Sunday, February 5, 2017

A Refugee in America. Part I.

Recent political developments made me think about my family's past. We are refugees. We are lucky: we never had to live in a refugee camp. My parents and I never experienced war (I pray that neither I, nor my children, nor my children's children ever will).

There was a sequence of events that lead to a point of no return: the realization that my family had nothing left to loose except each other. That, in turn, led to the gargantuan decision - the decision to emigrate.

In the summer of 1991, we found ourselves in Latvia, a former republic of the USSR that declared its independence in 1990. Russia was just beginning to withdraw its military forces from the Baltic States. My parents were frantic with worry and were trying to figure out what to do next.

America first appeared on the horizon sometime in 1992, just a few months after the break up of the USSR.  My father had just retired from the army (he was a military doctor) and at that time he could still stay in Latvia without much difficulty. We lived in a comfortable 1-bedroom apartment on the territory of a soviet army base, outside a small town. All current and former soviet army personnel was labeled "occupants", although the local Latvian population never showed any animosity and were always helpful when my mom and I were learning Latvian language. My parents really wanted to stay there, but with new residency and citizenship laws it didn't look like we would be welcomed to remain in Latvia permanently.

There were no prospects for my parents in Russia. Or Ukraine. Or Belarus. We didn't have Russian citizenship (because we were in Latvia at the time the Soviet Union ceased to exist). My dad managed to get a Belorussian citizenship because he was born there and his parents still lived there. Based on our understanding of the laws at the time, it would have taken my mom something like 20 years before she could have applied for citizenship in Belarus. The whole thing was a circus...  Our family was split apart by newly-formed countries (each with their own currency, official language, and border patrol). I had a set of grandparents in Belarus, a set of grandparents in Ukraine, cousins in Latvia, Lithuania, and Russia. Visiting each other was becoming more and more difficult.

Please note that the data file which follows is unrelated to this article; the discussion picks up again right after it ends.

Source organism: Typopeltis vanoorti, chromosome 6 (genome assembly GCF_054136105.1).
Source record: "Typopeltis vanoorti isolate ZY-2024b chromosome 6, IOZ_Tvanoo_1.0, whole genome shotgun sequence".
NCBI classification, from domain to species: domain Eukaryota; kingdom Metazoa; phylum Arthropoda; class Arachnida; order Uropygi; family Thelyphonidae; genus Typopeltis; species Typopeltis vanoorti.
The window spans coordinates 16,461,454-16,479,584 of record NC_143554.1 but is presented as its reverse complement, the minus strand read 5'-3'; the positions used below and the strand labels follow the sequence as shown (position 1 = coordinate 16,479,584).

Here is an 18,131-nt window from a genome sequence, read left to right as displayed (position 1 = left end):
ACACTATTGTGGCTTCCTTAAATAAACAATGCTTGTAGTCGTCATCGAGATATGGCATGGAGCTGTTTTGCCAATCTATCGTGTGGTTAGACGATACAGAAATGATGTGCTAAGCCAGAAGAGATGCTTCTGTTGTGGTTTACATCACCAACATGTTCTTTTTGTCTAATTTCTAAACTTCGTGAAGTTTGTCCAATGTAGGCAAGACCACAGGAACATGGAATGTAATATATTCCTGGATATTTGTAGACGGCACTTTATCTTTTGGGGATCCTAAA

There was no easy way out. No matter where my parents would go - they would have to start from zero. Add the economic turmoil and loss of all savings... my parents had to start from zero without any sort of safety cushion. The future looked bleak. The future looked like there was nothing left to loose (financially speaking).

I don't remember if my parents ever asked my opinion about immigrating to the US. 
Do you want to go to the US? 
Do you want to go to Mars? 
Isn't it impossible? Or, at least, very very difficult? 
Is there even life on Mars?

US made no sense. US was made up of Fenimore Cooper, Jack London, O'Henry, Ray Bradbury and Arthur Clark. American school was described in "Up the Down Staircase" by Bella Kaufman. Together with episodes of "Saved by the Bell" - none of it made sense and I wondered if any of it was real. Perhaps the whole "America" was a figment of someone's imagination.

If my parents asked, I would have probably mentioned Israel. In 1991, my cousin who used to live in Riga (capital of Latvia) made aliyah to Israel, at the tender age of 18. She was  going to college, dating, hiking, learning Hebrew...  She had a life. She even sent us the summons necessary to start  our own aliyah (it also made my life quite miserable for  the next 2 years, but that's a different story). 

If my parents asked me, I would have said "Lets go to Israel. There is definitely life in Israel."


I knew we had distant relatives in the US. My family, like most families, had its share of drama. In the early 1900s, my great-grandmother married against her parents' will. Her husband had a criminal record in Tsarist Russia: he was a communist and spent time in jail. The family disowned her and went to America. She stayed in Belarus and went on to have 7 children. 

Periodically, the American relatives tried to contact my family in the USSR. My grandfather ran into a bit of troubles in the 50's, when he received a parcel from the US and was nearly kicked out of the Communist Party for "fraternizing with the enemy". My grandfather did a smart thing that probably saved him from being arrested  - he delivered the package to the head of the local branch of the Communist Party, told him this package had nothing to do with him and this whole thing was a provocation from the "decaying West". 

What I never heard discussed was that one of my grandfather's sisters immigrated to the US sometime in the 70's or 80's. In 1992, she sent the summons to her little brother, enabling us to start the paperwork process. She passed away a few months before we came to the US, so, unfortunately, I never had the chance to meet her.

To be continued....

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